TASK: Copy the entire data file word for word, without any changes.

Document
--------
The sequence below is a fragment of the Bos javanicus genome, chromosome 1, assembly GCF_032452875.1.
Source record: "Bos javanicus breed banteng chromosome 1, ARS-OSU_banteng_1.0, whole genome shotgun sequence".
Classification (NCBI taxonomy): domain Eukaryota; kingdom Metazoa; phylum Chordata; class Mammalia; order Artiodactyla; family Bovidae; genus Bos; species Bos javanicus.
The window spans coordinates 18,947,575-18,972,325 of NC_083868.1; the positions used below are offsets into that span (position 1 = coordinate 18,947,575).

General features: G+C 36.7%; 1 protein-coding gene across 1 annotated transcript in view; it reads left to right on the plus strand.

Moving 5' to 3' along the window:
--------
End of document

The sequence below is a fragment of the Bos javanicus genome, chromosome 1, assembly GCF_032452875.1.
Source record: "Bos javanicus breed banteng chromosome 1, ARS-OSU_banteng_1.0, whole genome shotgun sequence".
Classification (NCBI taxonomy): domain Eukaryota; kingdom Metazoa; phylum Chordata; class Mammalia; order Artiodactyla; family Bovidae; genus Bos; species Bos javanicus.
The window spans coordinates 18,947,575-18,972,325 of NC_083868.1; the positions used below are offsets into that span (position 1 = coordinate 18,947,575).

General features: G+C 36.7%; 1 protein-coding gene across 1 annotated transcript in view; it reads left to right on the plus strand.

Moving 5' to 3' along the window: